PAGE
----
According to DLHS-3, in India fully immunized children (12-23 months) were 54% totally and 50.4% in rural area and children who had received BCG vaccination in total were about 86.7% and 85.2% in rural area. Children who had received polio vaccination in total were 66% and 63.1% in rural area. Children who had received DPT, 3 doses in total were 63.5% and 60.1% in rural area; measles in total were 69.5% and 66.5% in rural area. Children who had received vitamin A drops in past 6 months were 54.5% in total and 52% in rural area
According to DLHS-3, in Puducherry fully immunized children (12-23 months) were 83.5% totally and 96.1% in rural area and children who had received BCG vaccination in total were about 96.6% and 100% in rural area. Children who had received polio vaccination in total were 88.9% and 98.7% in rural area. Children who had received DPT, 3 doses in total were 88.6% and 97.4% in rural area; measles in total were 94.2% and100% in rural area. Children who had received vitamin A drops in past 6 months were 75.9% in total and 66.8% in rural area. [10].
According to NFHS-3, in India fully immunized children (12-23 months) were 43.5% totally and 38.6% in rural area and children who had received BCG vaccination in total were about 78.1% and 75.1% in rural area. Children who had received polio vaccination in total were 78.2% and 76.5% in rural area. Children who had received DPT, 3 doses in total were 55.3% and 50.4% in rural area; measles in total were 58.8% and 54.2% in rural area. Children who had received vitamin A drops in past 6 months were 24.9% in total and 24.2% in rural area.
According to NFHS-3, in Tamil Nadu fully immunized children (12-23 months) were 80.9% totally and 83.7% in rural area and children who had received BCG vaccination in total were about 99.5% and 99.3% in rural area. Children who had received polio vaccination in total were 87.8% and 89.6% in rural area. Children who had received DPT, 3 doses in total were 95.7% and 97% in rural area; measles in total were 92.5% and 93.3% in rural area. Children who had received vitamin A drops in past 6 months were 44.8% in total and 41.1% in rural area [5]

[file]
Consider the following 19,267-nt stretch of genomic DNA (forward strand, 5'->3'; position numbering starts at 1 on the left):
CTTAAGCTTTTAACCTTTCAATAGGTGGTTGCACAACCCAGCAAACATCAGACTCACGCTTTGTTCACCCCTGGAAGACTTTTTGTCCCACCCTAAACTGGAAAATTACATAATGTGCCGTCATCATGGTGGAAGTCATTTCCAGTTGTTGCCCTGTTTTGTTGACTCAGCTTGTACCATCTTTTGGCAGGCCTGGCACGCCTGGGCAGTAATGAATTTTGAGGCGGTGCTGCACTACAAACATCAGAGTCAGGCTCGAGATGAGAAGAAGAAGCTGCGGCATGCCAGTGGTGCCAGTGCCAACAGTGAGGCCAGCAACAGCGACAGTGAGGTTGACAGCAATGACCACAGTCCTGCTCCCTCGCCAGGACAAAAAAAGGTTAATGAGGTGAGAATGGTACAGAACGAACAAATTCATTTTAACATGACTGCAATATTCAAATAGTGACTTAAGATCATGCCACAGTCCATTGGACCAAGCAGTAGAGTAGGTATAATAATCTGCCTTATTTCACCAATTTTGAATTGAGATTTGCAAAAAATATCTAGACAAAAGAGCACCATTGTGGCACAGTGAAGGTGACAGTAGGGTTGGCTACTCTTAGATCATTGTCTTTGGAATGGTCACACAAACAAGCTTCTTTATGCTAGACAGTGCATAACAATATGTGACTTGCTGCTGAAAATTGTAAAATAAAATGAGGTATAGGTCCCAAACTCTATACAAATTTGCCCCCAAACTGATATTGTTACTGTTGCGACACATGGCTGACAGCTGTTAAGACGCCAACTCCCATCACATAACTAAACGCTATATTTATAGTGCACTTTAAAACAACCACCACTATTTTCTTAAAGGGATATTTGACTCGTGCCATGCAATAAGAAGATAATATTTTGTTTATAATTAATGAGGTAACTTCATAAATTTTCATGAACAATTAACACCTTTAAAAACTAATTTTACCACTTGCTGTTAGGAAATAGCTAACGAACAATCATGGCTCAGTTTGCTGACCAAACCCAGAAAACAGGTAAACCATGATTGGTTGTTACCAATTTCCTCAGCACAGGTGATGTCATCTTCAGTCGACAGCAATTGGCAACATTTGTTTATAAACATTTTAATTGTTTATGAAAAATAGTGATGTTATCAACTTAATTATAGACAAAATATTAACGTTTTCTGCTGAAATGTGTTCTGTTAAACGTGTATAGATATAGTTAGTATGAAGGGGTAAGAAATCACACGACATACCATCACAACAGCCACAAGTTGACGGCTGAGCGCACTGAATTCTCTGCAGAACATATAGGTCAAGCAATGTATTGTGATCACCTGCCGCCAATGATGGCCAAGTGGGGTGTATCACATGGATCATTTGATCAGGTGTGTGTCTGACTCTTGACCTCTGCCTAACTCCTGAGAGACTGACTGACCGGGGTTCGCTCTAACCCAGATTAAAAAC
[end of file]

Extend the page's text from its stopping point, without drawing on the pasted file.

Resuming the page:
Sharma et al 2009 in a slum of Surat shows that immunization coverage was highest for BCG (75.1%) and lowest for measles (29.9%). Coverage for DPT 3 and OPV3 was almost same (48.6% and 47. 9%). Only 28.9% received Vitamin A supplements at the time of measles vaccination.
Gupta et al 2007 conducted a study in East Delhi; shows that the complete doses of immunization were received by 80% of the children. The coverage levels of immunization were BCG (94.1%), DPT3 (88.2%), polio (89.3%) and measles (79%).
Diarrhoea:
According to DLHS-3, in India children who suffered with diarrhoea and sought advice/treatment were 70.6% in general and 68.9% in rural area10]. According to DLHS-3, in Puducherry children who suffered with diarrhoea and sought advice/treatment were 58.0% in general and 70.7% in rural area10] . According to NFHS-3, in India children who suffered with diarrhoea and taken to a health facility were 61.5% in general and 60.2% in rural area [5]. According to NFHS-3, in Tamil Nadu children who suffered with diarrhoea and taken to a health facility were 60.1% in general and 71.4% in rural area.
Acute respiratory tract infection (ARI):
According to DLHS-3, in India 77.4% of the total and 75% children in rural area sought advice/treatment during ARI or fever [10]. According to DLHS-3, in Puducherry 88.3% of the total and 84.8% children in rural area sought advice/treatment during ARI or fever [10]
According to NFHS-3, countrywide 70.5% of the total and 67.5% children in rural area with ARI or fever were taken to a health facility [5]. According to NFHS-3 in Tamil Nadu 80.5% of the total and 73.1% children in rural area with ARI or fever were taken to a health facility
Nutrition and development
According to HUNGaMA report (2011) in India, 58.8% of the under 5 years children are moderately or severely stunted (Height-for-Age <-2 SD), 42.3% are moderately or severely underweight (Weight-for-Age < -2 SD) and 11.4% are moderately or severely wasted (Weight-for-Height < -2 SD) .